The biblical city where the Gospels tell of Jesus performing some of his most famous miracles is now a source of debate among archaeologists.
The New Testament mentions the town, called Bethsaida, as the location where Jesus, who is thought to have been born around 4 B.C., restored the sight of a blind man and that it existed near the Sea of Galilee, where the Gospels famously tell of Jesus walking on water.
Today, two archaeological sites, located about 1.2 miles (2 kilometers) apart — et-Tell and el-Araj — are considered the leading candidates for Bethsaida, but archaeologists don't agree on which site is the biblical city.
Since 1987, a team led by Rami Arav, a professor of religious studies at the University of Nebraska Omaha, has been excavating at et-Tell, a site that his team is convinced is Bethsaida.
For decades, they have been gradually unearthing a city that dates back over 3,000 years and was inhabited for millennia. The case for et-Tell being Bethsaida seemed so compelling that the government of Israel recognized the site as Bethsaida around 1995. The site's location and size were both factors in the decision.
However, as more finds from the other contending site, el-Araj, have been uncovered in recent years, the government has loosened its support, instead declaring the general area comprising both et-Tell and el-Araj the Bethsaida Valley Nature Reserve.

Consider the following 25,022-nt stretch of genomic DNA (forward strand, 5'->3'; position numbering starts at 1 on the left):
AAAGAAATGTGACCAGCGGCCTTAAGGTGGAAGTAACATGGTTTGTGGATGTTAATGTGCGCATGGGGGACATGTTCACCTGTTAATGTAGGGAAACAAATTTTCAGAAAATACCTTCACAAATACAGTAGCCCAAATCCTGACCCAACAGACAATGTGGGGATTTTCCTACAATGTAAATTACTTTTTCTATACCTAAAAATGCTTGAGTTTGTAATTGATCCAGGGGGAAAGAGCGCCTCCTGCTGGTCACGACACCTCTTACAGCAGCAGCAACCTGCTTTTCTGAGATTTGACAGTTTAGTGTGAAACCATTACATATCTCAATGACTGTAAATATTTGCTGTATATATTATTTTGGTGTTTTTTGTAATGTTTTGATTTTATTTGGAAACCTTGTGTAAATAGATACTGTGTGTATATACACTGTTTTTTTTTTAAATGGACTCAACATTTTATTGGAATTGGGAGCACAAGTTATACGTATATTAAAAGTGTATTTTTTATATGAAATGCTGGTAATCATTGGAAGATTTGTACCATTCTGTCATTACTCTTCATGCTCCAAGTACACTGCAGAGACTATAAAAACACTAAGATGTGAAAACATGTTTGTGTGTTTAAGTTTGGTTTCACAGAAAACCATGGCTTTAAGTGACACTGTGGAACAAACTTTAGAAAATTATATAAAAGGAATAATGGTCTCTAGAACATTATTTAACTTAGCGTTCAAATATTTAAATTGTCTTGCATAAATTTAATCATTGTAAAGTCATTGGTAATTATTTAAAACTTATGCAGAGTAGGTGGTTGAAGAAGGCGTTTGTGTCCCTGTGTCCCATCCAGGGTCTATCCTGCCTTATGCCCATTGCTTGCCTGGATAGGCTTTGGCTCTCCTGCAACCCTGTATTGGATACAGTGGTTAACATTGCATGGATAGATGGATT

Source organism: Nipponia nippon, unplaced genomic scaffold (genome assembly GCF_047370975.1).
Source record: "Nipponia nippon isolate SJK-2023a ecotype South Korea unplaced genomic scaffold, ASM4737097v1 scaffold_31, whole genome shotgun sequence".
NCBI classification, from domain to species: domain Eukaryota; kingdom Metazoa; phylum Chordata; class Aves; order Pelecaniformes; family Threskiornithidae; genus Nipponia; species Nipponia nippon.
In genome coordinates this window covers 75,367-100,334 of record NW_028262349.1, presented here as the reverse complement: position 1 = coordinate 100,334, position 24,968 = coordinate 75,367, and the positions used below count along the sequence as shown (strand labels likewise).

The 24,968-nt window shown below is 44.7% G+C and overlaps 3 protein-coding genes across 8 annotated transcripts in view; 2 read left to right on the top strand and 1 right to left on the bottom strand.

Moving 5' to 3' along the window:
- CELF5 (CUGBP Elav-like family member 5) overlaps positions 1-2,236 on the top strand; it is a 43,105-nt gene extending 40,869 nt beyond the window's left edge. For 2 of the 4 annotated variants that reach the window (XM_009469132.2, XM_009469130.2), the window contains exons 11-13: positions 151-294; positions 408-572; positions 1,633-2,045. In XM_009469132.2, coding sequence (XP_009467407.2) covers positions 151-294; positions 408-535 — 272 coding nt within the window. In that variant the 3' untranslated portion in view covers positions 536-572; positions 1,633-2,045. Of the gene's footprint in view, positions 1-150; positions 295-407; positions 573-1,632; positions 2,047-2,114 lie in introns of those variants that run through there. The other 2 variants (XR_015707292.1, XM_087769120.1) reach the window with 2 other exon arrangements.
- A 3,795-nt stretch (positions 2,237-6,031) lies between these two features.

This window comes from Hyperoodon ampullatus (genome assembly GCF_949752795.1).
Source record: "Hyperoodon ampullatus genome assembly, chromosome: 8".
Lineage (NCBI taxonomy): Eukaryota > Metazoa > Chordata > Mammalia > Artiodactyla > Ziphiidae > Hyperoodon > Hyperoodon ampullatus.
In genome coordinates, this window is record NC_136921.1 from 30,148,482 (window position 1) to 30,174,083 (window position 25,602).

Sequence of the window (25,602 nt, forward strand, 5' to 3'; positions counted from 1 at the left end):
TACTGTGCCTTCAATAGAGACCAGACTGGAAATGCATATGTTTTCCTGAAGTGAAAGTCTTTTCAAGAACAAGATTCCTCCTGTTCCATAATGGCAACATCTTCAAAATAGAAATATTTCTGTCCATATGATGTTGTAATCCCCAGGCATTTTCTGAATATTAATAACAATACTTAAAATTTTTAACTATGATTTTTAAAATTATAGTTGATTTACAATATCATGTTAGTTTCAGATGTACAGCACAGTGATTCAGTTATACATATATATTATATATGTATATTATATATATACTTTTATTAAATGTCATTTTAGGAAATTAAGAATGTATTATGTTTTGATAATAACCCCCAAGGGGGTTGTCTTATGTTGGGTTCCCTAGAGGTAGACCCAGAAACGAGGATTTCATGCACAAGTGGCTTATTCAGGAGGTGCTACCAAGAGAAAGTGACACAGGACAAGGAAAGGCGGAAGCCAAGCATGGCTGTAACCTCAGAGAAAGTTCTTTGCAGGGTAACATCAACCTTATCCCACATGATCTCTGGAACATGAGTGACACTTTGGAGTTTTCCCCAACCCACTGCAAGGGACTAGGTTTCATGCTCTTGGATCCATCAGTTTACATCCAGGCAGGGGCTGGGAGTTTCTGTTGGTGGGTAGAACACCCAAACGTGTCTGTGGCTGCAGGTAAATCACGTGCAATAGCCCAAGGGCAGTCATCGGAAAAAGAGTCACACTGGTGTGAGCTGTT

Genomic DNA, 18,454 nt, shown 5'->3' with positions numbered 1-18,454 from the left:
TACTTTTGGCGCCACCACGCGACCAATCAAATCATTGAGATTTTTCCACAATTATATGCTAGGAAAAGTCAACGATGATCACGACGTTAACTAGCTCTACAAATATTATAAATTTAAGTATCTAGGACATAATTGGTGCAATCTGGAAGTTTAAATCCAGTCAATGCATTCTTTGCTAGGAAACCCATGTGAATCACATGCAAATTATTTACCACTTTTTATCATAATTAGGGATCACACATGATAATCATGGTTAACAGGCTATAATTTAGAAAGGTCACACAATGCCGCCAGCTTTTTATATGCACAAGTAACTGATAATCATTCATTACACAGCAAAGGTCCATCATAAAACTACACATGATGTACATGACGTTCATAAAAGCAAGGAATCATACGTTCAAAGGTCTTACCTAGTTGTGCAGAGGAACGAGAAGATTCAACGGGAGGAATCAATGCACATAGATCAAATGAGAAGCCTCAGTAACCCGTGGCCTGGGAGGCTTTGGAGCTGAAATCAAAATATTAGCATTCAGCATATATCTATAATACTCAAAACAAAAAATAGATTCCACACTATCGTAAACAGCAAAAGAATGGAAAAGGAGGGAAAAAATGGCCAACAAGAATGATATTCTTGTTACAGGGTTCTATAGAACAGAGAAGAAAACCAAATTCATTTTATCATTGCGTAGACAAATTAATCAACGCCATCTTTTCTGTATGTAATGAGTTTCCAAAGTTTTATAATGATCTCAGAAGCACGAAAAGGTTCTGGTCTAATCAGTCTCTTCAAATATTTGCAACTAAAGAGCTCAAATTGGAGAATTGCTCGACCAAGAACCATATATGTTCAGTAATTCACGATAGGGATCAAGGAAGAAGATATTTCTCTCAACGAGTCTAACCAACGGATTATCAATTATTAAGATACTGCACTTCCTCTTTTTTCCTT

Some archaeologists have expressed concerns that et-Tell doesn't appear to have been particularly large at the time Jesus lived; that's a problem, as ancient accounts suggest that Bethsaida was sizable.
Jodi Magness, a professor in the Department of Religious Studies at the University of North Carolina Chapel Hill who is not affiliated with excavations at either site, noted that the Iron Age (1200 B.C. to 550 B.C.) remains at et-Tell are "very substantial," indicating that it was a sizable city at that time; but importantly, the remains from the early Roman period, when Jesus lived, are "relatively scanty," suggesting that it had become a relatively small settlement, Magness added. However, she cautioned that no conclusions should be made until the remains from both sites have been fully described.
Arav disagrees, saying the Roman finds at et-Tell are considerable and include a Roman temple, which he thinks was built after Bethsaida was upgraded to a city and had its name changed to Julias in honor of Julia (also called Livia), the wife of Roman emperor Augustus.
"We have discovered figurines demonstrating that the temple was dedicated to Julia/Livia, the wife of Augustus," Arav told Live Science in an email. A city wall that was built by Philip, son of King Herod, was also found surrounding et-Tell, he noted. The fact that Philip went to the trouble of building a wall around the site suggests that it was sizable and significant at the time that Jesus lived.
Settlement at el-Araj dates to at least the first century A.D. in ancient Israel, Mordechai Aviam, director of the Institute for Galilean Archaeology at Kinneret College on the Sea of Galilee, told Live Science in an email. He co-directs excavations at el-Araj along with Steven Notley, a professor of biblical studies at Nyack College in New York.
One of the most impressive finds at el-Araj is a large church with mosaic floors that dates back about 1,500 years. Researchers believe a text written by a Bavarian bishop named Willibald in A.D. 724 references the church. Willibald describes a pilgrimage to the church, saying "and thence they went to Bethsaida, the residence of Peter and Andrew [apostles of Jesus], where there is now a church on the site of their house." Archaeologists at el-Araj have also found the remains of a Roman bathhouse that dates back to earlier times.